Sir Robert Buckland QC, Conservative MP for South Swindon and former Cabinet Minister, sits down with the Former Secretary of State for Digital, Culture, Media and Sport, Baroness Nicky Morgan of Cotes, to discuss online security and the regulation of the Online Safety Bill.
Initially announced in 2019, the Online Safety Bill was introduced to tackle harmful online material including cyberbullying, racism, misogynistic abuse, pornography and material promoting violence and self-harm. In February and March 2022, the Government announced changes to the Bill.
Regulating harmful content
Calling for action to improve online security, Baroness Morgan opened the discussion by highlighting that: “There’s a pretty firm agreement in Westminster that this needs to be tackled,” adding that the regulated Online Safety Bill is a milestone and “the UK Government is taking what is a world-leading step.”
“The internet has grown up in such an unregulated way and yet its influence is so powerful and so pervasive in so many areas that it has to be right that govenments say…hang on a second, let’s have a look at what’s going on there,” she said.
Asking the all-important “should we regulate?” question, Baroness Morgan called for a debate on how we regulate and which bits of the internet we think need to be looked at in more detail. She asked people to ask themselves “is this right?”
While Baroness Morgan pointed out that “the internet has brought many advantages,” such as “to facilitate free speech,” and provide people with the ability to “campaign, particularly against oppressive regimes,” she believes that “there are some issues, and the regulation is way overdue.”
The scrutiny of the Bill
Addressing the critics of the Bill, Sir Robert commented that some see the Bill as a “cop out”. He added that “It’s leaving a lot of decisions to secondary legislation,” which have less scrutiny and less parliamentary time.
However, Robert says the secondary legislation “could have quite the effect on freedom of speech and content in a way that, perhaps, hadn’t been envisioned by the drafters of the Bill.”
Reflecting on the complexities of the Bill, Baroness Morgan told Sir Robert that, “It’s a very challenging piece of legislation” and one of the greatest challenges is that “technology is moving on so quickly. If you legislate for something to control an algorithm today then it could be a completely different way of content being curated and monitored and handled in, let’s say, two years’ time.”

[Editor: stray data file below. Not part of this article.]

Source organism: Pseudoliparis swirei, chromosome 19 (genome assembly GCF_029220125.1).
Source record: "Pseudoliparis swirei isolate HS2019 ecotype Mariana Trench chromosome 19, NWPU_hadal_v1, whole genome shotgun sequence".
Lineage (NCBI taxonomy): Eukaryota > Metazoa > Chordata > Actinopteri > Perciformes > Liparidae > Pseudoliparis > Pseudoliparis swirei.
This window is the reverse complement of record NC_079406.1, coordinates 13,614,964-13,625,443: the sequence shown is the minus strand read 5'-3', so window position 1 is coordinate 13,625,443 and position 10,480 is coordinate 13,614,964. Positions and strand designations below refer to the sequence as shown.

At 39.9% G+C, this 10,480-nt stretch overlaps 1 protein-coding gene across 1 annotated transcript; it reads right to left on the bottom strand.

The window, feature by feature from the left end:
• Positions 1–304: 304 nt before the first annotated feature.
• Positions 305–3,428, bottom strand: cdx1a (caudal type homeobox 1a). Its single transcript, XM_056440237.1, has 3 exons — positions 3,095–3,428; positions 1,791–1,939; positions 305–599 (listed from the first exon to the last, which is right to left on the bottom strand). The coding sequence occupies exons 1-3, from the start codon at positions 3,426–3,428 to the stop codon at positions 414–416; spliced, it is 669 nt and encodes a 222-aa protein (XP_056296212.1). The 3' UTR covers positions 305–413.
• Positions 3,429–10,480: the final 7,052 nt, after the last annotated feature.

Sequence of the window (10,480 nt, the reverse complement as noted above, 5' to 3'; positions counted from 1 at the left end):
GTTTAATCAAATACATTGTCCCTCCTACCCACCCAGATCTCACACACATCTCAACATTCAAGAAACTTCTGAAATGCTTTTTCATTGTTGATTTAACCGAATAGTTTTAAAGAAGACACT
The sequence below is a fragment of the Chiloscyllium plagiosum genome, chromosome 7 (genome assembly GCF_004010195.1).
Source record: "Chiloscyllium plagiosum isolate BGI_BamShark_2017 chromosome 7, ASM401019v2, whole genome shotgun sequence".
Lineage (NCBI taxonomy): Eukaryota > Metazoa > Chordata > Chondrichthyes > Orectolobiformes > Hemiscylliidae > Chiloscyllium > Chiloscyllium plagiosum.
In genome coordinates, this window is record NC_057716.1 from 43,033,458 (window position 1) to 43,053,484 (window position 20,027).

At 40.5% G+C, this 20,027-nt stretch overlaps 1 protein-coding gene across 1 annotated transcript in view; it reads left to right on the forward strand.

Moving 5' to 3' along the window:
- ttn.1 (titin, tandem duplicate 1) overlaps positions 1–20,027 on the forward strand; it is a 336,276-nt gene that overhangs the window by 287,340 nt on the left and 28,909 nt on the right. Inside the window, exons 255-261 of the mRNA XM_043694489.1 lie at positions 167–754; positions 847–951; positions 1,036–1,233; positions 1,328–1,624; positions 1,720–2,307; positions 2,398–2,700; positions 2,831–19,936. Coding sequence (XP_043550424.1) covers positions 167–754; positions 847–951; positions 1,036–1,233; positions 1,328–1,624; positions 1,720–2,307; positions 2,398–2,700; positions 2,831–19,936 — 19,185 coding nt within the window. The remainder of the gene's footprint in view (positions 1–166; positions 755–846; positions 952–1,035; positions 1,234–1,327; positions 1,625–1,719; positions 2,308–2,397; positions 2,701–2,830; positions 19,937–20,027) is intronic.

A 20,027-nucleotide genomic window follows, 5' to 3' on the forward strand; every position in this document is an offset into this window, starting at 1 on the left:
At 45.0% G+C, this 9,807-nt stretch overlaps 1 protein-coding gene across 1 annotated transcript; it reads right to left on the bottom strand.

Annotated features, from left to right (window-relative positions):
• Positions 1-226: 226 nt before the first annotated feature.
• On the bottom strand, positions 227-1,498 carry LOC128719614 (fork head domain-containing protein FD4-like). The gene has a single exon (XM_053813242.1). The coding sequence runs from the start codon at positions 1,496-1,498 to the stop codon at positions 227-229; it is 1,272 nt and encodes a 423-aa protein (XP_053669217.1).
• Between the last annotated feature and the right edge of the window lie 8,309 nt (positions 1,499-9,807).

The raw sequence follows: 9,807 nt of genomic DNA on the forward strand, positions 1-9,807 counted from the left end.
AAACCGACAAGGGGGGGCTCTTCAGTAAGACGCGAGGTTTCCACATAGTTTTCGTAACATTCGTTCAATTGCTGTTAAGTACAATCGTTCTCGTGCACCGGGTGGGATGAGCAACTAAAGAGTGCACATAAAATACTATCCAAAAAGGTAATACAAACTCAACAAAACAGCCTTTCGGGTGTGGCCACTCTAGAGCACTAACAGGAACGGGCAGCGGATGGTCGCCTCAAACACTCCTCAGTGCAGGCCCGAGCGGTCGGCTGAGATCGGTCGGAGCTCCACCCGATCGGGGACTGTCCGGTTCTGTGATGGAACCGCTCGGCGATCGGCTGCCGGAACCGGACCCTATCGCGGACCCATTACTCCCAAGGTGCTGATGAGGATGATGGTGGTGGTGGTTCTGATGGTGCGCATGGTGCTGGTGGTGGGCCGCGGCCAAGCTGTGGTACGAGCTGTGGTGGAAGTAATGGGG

Ultimately, Baroness Morgan believes that “you can’t put everything on the face of the bill,” adding that she thinks that “this is one of the first of the online safety bills in the sense that, inevitably, technology will change, platforms will change, the way people use them is going to change and this is a step in the right direction.”
Ofcom is given new powers
To make sure people comply with the new rules, the Bill has given new powers to Ofcom to fine firms and block access to harmful online material. Now, the regulator can request information from companies and executives who do not comply with the Online Safety Bill. This could result in up to two years in prison.
As a result, Baroness Morgan said: “Platforms and search engines are saying…we take very seriously our responsibility to check who’s advertising, or to make sure that content is not allowed to flourish.”
Yet, what they say and what’s happening on the platform can be two different things. Baroness Morgan said: “I do think we have to ask ourselves, why is it that we will allow to flourish…unchecked, misogynistic content? Content that promotes violence against women and girls, that is racist and that signs people towards violence?”
However, concluding the conversation with a thought-provoking comment, Sir Robert ended by saying: “It is clearly unlawful, but where do we draw the line?”
While a wholly unregulated space provides people with the platform for freedom of speech and allows enterprise, initiatives and productivity to flourish, it can also make way for harmful online material.
The new powers given to Ofcom will help regulate the internet. However, technology is evolving at an unprecedented rate.
Even if the legal harms set out in the additional legislation discourage issues such as self-harm, eating disorders and harassment and further prevent illegal content, will the regulations still be effective in years to come?